By Julie Zollmann, Airokhsh Faiz-Qaisary, Kenza Ben-Azouz, Kim Wilson, and Radha Rajkotia. Refugees resettled in the United States are typically supported quite closely early in their transition as support agencies help them settle into new homes, open bank accounts, get their first jobs, and register their children in school. Agencies monitor whether refugees are “self-sufficient,” meaning that their incomes cover their most essential expenses as quickly as possible. However, little is known about the next stage of refugees’ financial and economic transitions, once refugees are no longer interacting regularly with resettlement agencies. In July 2018, we interviewed 29 refugees who had been resettled two to three years earlier to understand the phases of their financial transition and identify possible opportunities to accelerate refugees’ financial gains.Read more
By Jeffrey Ashe, Kim Wilson.
The American Dream—being able to earn a good living, buy a home, send children to school, and build a life in the United States regardless of social stature or place of birth—is an aspiration for most who immigrate to the United States. While new immigrants may be fleeing violence, poverty, and persecution—so called “push factors”—they are also pulled by the prospects of a better life for themselves and their children. Some immigrants arrive in the United States wealthy, educated, and fluent in English. These case studies focus on immigrants who may arrive with a few dollars in their pocket, struggle with English, and sometimes are without legal documents. Our research examines how immigrant households save up in groups to transform income that is irregular, uncertain, and low into regular, predictable, and meaningful sums of cash.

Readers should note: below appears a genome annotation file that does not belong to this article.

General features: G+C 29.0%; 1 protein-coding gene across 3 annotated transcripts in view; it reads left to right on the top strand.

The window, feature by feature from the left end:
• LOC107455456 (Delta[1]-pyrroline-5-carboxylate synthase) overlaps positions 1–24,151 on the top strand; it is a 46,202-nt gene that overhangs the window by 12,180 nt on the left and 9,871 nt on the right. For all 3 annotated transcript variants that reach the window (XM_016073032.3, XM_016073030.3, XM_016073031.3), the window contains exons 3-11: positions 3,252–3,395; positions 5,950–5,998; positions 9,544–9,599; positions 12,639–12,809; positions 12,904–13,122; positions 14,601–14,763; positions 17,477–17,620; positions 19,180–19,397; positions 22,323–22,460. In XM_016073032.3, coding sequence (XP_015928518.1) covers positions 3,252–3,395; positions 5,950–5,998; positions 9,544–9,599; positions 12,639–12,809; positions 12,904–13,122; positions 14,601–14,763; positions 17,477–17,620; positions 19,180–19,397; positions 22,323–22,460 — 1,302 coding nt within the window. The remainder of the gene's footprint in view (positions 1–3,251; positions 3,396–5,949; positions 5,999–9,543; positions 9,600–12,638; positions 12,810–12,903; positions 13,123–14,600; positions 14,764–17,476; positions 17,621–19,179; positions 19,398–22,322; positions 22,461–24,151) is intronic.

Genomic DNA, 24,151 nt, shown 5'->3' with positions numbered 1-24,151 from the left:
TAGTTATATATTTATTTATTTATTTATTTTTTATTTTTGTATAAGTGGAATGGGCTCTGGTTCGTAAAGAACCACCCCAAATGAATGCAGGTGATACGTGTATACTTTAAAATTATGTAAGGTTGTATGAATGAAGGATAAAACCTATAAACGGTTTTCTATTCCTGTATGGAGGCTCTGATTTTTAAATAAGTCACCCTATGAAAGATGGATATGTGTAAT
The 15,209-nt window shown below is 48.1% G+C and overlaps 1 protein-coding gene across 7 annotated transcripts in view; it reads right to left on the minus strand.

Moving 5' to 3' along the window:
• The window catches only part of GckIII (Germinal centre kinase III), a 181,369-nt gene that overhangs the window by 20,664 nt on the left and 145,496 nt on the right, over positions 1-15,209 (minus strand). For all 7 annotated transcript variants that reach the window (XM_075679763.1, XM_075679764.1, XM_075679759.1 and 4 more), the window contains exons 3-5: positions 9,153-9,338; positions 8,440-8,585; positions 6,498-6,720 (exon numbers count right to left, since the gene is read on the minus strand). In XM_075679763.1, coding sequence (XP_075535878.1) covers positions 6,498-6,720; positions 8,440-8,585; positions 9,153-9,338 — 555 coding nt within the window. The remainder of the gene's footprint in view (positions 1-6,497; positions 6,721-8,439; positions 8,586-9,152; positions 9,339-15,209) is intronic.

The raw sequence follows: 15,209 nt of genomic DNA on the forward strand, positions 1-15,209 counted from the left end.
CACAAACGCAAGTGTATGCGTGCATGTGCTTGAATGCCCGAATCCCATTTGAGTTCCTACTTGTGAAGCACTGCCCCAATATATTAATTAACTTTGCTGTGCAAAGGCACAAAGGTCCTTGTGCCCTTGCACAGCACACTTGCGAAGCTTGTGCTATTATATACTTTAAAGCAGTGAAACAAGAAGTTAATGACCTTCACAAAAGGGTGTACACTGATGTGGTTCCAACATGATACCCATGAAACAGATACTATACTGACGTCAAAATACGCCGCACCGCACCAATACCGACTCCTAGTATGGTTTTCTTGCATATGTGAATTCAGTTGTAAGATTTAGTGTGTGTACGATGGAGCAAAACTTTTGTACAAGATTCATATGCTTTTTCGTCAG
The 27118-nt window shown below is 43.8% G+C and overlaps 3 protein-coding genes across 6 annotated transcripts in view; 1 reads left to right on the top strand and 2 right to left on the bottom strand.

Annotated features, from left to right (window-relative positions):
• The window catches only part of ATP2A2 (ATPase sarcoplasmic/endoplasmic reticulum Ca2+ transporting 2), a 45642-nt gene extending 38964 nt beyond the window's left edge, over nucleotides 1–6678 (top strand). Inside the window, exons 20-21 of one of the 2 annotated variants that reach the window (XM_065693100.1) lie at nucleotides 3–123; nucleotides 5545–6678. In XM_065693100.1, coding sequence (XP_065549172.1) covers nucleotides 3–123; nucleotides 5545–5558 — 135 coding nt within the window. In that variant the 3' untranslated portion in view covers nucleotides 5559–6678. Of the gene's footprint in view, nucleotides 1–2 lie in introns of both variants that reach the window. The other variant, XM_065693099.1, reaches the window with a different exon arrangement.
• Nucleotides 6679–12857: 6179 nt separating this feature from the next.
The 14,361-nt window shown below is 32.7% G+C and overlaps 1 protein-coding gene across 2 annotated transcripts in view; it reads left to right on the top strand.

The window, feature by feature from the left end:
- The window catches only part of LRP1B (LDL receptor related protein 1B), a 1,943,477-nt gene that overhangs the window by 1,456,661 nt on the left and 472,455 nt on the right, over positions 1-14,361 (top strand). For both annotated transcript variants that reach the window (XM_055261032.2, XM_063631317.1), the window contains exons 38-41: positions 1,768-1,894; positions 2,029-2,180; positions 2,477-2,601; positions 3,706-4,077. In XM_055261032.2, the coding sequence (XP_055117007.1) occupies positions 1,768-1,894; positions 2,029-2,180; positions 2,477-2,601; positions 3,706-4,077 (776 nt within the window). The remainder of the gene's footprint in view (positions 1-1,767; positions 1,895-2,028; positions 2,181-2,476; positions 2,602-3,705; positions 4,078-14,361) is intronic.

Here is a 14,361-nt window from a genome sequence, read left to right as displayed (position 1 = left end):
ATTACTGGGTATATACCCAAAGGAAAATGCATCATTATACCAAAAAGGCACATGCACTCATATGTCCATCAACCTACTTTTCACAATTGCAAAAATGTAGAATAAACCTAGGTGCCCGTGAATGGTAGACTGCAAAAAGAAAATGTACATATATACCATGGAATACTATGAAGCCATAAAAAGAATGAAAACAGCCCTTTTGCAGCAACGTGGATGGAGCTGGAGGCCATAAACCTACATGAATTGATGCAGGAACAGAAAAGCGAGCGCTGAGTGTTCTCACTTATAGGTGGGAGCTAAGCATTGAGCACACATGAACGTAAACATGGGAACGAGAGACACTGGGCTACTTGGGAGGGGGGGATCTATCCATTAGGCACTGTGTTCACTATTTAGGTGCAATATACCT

By Ella Duncan, under the supervision of Kim Wilson. New arrivals to America must navigate ongoing identification of what American norms are and make decisions about which norms to embrace, which to merge into previously held norms, and which to discard as a poor fit. Financial norms hold a special place of importance. Deciding how to manage finances in America is directly related to the ability to provide for the well-being of oneself, one’s family, and one’s community. In a series of interviews in the fall of 2019, three Burundian immigrants in southern Maine shared their creative approaches to managing American finances.Read more
This video draws on a case study of Uganda, where refugees move from their early arrival phase to coping long term with economic opportunities and set-backs. The information draws on Fletcher research in Uganda.Read more
In this issue of Fresh FINDings we feature research from Kenya, led by Julie Zollmann in collaboration with Cate Wanjala.Read more
A “positive deviant” struggles with resilienceRead more
A resourceful refugee builds on her assets to earn a living.Read more
In this issue of Fresh FINDings we feature research from Jordan, led by Swati Mehta Dhawan of Katholische Universität EichstättRead more
Friendships are important for everyone but are crucial for refugeesRead more
By Swati Mehta Dhawan, Hans-Martin Zademach, and Kim Wilson This essay brings together early insights from the research conducted underRead more